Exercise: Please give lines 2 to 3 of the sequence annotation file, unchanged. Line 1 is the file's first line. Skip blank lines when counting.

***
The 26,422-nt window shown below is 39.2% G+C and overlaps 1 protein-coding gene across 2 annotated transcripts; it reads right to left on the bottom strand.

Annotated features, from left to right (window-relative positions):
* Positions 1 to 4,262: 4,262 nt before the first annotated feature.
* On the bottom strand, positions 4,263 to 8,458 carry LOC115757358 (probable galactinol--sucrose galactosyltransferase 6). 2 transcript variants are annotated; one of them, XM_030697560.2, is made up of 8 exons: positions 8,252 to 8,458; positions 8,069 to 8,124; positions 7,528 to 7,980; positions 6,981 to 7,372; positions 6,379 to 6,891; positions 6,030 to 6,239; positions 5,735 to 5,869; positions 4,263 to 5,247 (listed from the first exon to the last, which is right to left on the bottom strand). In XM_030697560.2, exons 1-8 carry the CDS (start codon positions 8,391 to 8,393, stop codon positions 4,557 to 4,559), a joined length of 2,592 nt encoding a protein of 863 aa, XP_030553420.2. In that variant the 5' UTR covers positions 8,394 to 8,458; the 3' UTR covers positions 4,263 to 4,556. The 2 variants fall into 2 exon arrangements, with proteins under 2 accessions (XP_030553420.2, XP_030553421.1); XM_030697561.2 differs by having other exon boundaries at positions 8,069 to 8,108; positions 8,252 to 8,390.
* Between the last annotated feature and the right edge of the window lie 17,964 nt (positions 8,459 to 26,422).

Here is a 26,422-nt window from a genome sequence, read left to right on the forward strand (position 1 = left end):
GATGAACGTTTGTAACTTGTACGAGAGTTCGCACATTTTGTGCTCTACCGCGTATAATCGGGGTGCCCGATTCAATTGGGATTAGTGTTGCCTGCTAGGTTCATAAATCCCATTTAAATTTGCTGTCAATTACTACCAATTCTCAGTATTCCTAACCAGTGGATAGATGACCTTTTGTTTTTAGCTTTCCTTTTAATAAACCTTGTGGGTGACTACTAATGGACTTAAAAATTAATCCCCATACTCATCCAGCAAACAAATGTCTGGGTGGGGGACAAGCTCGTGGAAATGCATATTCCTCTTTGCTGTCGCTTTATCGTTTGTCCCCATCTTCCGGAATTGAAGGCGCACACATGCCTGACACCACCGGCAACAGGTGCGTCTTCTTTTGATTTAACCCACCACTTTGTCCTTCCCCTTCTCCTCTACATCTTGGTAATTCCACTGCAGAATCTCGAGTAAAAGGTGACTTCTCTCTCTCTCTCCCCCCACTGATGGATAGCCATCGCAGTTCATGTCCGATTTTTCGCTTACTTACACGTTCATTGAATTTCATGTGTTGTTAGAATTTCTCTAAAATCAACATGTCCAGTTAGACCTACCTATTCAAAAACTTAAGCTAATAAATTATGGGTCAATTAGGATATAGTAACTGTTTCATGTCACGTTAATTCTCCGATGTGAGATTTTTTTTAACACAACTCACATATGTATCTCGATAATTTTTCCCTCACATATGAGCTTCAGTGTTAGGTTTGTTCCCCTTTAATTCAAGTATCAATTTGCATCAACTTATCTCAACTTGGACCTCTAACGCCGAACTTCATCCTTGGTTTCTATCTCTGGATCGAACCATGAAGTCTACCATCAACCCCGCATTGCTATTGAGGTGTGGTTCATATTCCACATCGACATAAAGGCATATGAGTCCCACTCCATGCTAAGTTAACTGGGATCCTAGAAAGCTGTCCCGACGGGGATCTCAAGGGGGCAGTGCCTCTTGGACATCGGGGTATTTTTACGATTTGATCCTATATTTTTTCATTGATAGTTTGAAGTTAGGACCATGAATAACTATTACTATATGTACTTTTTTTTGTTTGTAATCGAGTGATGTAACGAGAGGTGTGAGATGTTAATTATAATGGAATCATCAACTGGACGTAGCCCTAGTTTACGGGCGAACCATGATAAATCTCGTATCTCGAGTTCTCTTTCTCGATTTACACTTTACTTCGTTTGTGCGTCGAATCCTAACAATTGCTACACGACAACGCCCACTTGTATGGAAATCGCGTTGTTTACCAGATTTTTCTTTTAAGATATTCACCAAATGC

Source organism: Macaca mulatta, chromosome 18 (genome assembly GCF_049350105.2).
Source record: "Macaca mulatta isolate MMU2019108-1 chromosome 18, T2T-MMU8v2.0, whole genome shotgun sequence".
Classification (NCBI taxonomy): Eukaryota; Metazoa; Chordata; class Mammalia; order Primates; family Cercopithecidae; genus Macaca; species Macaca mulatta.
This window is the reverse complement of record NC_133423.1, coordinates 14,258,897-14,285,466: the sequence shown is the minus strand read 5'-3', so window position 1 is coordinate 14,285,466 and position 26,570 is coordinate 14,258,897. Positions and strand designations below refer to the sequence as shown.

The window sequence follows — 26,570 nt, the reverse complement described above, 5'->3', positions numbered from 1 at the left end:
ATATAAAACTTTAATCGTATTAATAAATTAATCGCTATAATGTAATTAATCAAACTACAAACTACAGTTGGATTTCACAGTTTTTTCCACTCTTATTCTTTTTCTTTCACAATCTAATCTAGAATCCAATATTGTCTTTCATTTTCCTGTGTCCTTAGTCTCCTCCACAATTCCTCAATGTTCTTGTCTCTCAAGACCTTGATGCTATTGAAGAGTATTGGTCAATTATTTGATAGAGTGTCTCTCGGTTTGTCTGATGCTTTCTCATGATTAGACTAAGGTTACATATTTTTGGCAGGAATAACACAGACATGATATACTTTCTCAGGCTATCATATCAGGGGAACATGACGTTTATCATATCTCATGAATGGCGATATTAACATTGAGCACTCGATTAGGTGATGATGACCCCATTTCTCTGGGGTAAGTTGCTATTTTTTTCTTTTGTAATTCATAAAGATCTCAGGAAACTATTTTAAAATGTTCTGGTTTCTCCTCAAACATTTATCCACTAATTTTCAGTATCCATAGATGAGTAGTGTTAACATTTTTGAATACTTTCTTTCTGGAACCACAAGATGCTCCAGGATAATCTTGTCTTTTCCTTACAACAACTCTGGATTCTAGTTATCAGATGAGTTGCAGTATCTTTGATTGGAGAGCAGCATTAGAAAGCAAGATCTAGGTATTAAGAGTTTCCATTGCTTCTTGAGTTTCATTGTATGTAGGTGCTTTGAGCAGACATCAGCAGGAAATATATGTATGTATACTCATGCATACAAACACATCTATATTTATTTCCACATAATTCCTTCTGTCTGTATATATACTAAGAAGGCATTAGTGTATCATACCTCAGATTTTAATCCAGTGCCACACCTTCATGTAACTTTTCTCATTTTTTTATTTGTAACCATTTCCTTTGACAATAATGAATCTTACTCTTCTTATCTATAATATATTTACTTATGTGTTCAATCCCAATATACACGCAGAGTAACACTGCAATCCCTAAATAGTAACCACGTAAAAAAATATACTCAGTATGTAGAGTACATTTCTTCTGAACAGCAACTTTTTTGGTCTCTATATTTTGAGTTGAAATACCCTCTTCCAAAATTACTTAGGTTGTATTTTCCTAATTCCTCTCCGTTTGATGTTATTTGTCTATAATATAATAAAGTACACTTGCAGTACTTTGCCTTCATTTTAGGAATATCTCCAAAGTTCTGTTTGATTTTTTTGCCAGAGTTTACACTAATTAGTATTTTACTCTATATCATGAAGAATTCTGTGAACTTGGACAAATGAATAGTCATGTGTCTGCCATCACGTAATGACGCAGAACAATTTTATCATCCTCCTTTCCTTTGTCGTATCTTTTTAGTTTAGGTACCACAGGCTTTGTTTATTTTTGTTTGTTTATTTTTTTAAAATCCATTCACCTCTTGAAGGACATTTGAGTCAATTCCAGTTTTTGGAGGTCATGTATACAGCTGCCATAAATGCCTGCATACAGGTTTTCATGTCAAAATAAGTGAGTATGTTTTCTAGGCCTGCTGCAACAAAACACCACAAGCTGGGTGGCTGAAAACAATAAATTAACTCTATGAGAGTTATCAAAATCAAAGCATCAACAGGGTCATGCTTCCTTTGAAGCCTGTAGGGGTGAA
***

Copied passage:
Annotated features, from left to right (window-relative positions):
* Positions 1 to 4,262: 4,262 nt before the first annotated feature.